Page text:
A 10-minute walk can do you a world of good.
When a person battles depression, there sometimes seems to be no way out of the dark hole. The last thing most people want to do is exercise for 30 minutes even though it can help make them feel better.
If a half hour of exercise seems like a marathon, take heart. A Duke University Medical Center study has found that a quick 10-minute walk may be enough to make clinically depressed people feel better.
The study, by health psychologist Kathleen Moore, involved a group of inactive depressed people age 50 and older. Before they began walking on a treadmill at maximum effort, the group took a mood test. Then they walked for eight minutes and completed the test again.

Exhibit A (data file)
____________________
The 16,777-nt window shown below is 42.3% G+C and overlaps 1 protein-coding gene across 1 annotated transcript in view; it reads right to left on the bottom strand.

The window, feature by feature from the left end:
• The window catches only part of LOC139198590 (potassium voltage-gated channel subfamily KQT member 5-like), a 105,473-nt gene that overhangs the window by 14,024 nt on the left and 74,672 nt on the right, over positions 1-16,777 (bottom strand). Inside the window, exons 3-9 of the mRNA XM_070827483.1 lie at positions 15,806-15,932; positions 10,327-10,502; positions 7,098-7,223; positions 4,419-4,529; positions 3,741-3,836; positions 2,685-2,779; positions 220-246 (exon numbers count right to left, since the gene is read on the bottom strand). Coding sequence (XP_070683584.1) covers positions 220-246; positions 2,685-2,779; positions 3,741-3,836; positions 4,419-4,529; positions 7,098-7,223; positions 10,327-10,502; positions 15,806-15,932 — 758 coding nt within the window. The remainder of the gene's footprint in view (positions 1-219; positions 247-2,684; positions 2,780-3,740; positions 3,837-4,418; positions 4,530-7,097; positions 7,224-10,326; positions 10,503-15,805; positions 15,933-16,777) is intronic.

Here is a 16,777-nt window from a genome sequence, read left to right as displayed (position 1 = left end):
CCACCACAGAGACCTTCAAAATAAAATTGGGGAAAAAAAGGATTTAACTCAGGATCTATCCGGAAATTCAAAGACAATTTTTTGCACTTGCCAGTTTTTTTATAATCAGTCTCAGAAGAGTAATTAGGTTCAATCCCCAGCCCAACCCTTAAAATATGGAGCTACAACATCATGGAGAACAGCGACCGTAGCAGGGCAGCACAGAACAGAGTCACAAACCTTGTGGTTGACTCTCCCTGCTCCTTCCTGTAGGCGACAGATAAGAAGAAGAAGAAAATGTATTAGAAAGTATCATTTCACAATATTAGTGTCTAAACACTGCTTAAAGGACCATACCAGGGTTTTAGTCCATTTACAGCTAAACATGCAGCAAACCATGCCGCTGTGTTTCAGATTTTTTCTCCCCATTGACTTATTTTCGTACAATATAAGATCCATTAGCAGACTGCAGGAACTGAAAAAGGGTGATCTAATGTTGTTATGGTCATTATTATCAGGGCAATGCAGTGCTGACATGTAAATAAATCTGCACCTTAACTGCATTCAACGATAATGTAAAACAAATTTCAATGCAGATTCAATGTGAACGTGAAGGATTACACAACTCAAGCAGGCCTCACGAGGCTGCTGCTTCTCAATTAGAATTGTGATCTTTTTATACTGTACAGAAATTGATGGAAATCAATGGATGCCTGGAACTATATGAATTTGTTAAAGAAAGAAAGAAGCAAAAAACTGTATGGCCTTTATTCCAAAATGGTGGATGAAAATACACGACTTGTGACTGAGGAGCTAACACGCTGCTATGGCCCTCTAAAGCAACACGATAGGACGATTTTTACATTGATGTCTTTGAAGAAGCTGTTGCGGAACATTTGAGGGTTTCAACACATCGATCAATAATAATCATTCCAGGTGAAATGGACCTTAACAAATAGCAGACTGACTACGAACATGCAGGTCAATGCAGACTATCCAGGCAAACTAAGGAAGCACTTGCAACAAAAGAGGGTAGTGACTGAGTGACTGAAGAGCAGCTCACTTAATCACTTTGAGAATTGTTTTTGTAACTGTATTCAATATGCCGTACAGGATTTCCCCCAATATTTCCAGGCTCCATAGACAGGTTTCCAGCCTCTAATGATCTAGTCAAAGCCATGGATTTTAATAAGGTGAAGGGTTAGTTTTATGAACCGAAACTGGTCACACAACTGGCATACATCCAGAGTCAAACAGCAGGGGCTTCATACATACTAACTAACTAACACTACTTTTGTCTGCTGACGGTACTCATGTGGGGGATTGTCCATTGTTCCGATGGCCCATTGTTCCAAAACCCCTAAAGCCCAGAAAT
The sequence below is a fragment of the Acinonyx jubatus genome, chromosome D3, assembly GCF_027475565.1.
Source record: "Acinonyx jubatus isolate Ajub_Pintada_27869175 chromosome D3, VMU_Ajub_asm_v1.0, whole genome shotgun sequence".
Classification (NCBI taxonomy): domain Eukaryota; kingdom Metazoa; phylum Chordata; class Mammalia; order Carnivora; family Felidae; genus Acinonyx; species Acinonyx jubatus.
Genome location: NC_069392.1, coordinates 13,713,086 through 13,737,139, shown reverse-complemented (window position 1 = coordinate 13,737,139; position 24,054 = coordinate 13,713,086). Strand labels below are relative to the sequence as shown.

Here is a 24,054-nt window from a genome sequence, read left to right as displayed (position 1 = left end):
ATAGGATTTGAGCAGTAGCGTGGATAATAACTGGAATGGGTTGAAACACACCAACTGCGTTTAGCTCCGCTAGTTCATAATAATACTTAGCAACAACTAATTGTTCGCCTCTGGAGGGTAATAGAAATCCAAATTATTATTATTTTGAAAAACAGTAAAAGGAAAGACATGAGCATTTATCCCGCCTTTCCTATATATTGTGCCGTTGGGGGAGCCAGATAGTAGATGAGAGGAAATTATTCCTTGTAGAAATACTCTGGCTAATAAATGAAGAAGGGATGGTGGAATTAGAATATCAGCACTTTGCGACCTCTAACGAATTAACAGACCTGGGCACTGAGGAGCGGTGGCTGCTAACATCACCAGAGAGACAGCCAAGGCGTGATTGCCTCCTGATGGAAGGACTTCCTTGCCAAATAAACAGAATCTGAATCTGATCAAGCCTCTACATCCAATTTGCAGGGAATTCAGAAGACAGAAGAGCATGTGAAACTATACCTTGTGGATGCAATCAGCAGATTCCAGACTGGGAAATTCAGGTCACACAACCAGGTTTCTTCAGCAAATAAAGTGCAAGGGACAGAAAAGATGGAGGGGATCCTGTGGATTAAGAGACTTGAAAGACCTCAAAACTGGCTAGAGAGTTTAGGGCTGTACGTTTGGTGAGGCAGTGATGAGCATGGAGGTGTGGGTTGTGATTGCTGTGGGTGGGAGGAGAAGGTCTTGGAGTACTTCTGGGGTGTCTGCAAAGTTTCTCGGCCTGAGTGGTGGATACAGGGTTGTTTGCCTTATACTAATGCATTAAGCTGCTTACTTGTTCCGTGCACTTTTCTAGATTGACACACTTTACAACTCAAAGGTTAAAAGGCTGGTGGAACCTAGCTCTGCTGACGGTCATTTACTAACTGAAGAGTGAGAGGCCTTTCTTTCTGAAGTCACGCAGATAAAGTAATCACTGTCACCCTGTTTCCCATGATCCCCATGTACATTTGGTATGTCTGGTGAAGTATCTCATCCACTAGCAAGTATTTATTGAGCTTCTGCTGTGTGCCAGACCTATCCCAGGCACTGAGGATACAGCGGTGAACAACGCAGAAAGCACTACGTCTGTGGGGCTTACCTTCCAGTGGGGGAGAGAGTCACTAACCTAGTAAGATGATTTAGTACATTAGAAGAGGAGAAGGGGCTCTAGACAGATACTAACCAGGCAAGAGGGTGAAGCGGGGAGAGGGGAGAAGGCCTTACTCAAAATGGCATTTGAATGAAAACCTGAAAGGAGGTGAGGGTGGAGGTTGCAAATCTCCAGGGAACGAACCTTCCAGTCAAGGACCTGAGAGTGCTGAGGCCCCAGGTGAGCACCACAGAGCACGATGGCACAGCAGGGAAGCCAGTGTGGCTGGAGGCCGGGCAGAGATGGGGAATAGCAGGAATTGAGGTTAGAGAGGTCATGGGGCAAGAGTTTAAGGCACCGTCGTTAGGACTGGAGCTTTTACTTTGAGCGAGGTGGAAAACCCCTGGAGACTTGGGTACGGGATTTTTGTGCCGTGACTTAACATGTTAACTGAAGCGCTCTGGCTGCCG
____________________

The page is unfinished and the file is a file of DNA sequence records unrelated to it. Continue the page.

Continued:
The participants showed immediate psychological changes, Moore says. Eighty-two percent said they were less tense, tired, angry, and confused after they walked. The same percentage reported feeling more vigorous.
"However, there was no control group, so we can't say for certain whether it was the exercise itself or some other factor," Moore says. The social support of the exercise staff may have made people feel better. Another study, which includes a control group, is now under way.